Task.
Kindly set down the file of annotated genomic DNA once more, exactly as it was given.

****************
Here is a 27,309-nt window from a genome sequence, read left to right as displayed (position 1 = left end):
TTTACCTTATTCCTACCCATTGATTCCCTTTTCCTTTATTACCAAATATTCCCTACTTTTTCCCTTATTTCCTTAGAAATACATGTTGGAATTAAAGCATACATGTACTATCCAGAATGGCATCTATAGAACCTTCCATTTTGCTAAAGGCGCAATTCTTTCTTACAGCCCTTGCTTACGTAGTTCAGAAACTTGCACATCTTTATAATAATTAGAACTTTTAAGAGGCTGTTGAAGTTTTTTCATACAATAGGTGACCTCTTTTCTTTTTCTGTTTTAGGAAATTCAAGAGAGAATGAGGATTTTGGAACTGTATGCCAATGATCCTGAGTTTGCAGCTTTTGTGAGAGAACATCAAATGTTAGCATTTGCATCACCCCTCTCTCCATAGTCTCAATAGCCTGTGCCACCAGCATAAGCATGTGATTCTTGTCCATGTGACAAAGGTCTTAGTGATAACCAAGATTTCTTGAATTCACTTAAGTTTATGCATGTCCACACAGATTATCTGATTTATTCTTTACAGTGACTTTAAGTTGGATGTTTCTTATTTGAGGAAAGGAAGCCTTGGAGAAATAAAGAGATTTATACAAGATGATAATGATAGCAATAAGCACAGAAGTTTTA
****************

Here is a 27,309-nt window from a genome sequence, read left to right as displayed (position 1 = left end):
TTTACCTTATTCCTACCCATTGATTCCCTTTTCCTTTATTACCAAATATTCCCTACTTTTTCCCTTATTTCCTTAGAAATACATGTTGGAATTAAAGCATACATGTACTATCCAGAATGGCATCTATAGAACCTTCCATTTTGCTAAAGGCGCAATTCTTTCTTACAGCCCTTGCTTACGTAGTTCAGAAACTTGCACATCTTTATAATAATTAGAACTTTTAAGAGGCTGTTGAAGTTTTTTCATACAATAGGTGACCTCTTTTCTTTTTCTGTTTTAGGAAATTCAAGAGAGAATGAGGATTTTGGAACTGTATGCCAATGATCCTGAGTTTGCAGCTTTTGTGAGAGAACATCAAATGTTAGCATTTGCATCACCCCTCTCTCCATAGTCTCAATAGCCTGTGCCACCAGCATAAGCATGTGATTCTTGTCCATGTGACAAAGGTCTTAGTGATAACCAAGATTTCTTGAATTCACTTAAGTTTATGCATGTCCACACAGATTATCTGATTTATTCTTTACAGTGACTTTAAGTTGGATGTTTCTTATTTGAGGAAAGGAAGCCTTGGAGAAATAAAGAGATTTATACAAGATGATAATGATAGCAATAAGCACAGAAGTTTTA